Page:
The SilentBanker Trojan, as its name implies, targets financial web pages, using a keylogger to steal password details. Although the Trojan itself isn’t new, there is a fresh wrinkle that makes it far more dangerous – a root kit that hides infected files when a user searches for them, according to Vnunet.
Symantec researcher , Liam O’Murchu explained:
“Whenever a user tries to view any files on the computer, the Trojan intercepts that request and removes any reference to the Trojan’s files effectively – making the files invisible.”
“The last version of Trojan Silentbanker targeted over 400 banks some of which use two factor authentication. The current version, as well as hiding itself, has also added extra protection to its configuration files in order to make it more difficult to discover which sites are being targeted.”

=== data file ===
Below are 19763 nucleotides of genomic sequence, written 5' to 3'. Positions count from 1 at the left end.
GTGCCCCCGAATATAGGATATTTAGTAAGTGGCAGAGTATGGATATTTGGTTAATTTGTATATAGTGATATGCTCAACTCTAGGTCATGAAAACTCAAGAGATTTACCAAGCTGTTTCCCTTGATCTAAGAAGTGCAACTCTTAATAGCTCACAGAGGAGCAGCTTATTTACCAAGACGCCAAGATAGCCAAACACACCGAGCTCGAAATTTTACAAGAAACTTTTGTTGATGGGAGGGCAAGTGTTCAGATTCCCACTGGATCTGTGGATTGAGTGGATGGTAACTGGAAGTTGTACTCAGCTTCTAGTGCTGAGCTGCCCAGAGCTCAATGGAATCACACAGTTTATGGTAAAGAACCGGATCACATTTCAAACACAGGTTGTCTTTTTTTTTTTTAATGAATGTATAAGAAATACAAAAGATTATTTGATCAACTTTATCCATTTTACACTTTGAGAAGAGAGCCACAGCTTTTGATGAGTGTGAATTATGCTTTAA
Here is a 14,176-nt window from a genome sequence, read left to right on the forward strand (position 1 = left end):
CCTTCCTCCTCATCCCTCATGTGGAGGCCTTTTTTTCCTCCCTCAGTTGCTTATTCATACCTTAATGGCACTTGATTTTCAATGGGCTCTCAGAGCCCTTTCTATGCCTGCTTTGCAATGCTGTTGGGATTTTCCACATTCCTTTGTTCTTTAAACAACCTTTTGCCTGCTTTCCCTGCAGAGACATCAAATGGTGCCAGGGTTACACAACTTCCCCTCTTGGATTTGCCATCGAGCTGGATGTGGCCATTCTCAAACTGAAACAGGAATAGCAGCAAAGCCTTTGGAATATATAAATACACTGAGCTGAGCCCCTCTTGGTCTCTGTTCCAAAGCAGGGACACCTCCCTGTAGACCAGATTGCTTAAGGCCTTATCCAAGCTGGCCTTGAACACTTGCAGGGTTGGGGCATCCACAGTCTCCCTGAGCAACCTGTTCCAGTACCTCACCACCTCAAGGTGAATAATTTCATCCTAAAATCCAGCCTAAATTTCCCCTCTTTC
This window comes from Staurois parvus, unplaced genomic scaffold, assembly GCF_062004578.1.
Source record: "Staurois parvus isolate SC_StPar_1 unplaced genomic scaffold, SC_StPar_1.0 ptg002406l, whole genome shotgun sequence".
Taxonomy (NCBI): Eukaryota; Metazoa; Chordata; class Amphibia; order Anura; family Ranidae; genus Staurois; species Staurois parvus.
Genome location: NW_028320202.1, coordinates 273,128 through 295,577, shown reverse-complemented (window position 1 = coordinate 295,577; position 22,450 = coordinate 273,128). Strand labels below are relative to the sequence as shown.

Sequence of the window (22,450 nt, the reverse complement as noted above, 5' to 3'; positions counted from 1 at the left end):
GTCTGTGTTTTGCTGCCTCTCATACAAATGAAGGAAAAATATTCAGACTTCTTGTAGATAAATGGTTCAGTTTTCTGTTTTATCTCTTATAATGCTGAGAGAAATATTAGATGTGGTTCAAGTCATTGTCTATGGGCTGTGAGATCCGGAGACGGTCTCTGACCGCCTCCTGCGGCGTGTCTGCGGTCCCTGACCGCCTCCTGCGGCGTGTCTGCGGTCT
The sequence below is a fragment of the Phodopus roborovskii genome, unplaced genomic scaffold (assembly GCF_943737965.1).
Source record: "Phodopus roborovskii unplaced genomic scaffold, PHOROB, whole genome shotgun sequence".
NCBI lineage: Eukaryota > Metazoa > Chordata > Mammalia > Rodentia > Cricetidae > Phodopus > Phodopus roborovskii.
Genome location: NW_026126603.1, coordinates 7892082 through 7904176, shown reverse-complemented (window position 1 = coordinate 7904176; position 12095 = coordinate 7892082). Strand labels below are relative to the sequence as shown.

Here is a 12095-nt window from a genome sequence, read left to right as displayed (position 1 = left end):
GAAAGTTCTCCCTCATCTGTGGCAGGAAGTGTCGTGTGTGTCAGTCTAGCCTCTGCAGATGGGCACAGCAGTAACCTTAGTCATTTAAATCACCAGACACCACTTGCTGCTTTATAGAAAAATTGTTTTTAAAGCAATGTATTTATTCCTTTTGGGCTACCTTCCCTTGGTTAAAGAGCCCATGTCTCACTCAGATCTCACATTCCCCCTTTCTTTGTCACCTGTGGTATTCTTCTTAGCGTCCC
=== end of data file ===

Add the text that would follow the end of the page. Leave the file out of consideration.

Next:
The two factor authentication is something banks rely on to try and stop hackers.
The new version of SilentBanker is being distributed by spam, which might prove to be very effective, given the rise in phishing attacks trying to take advantage of the current bank confusion.
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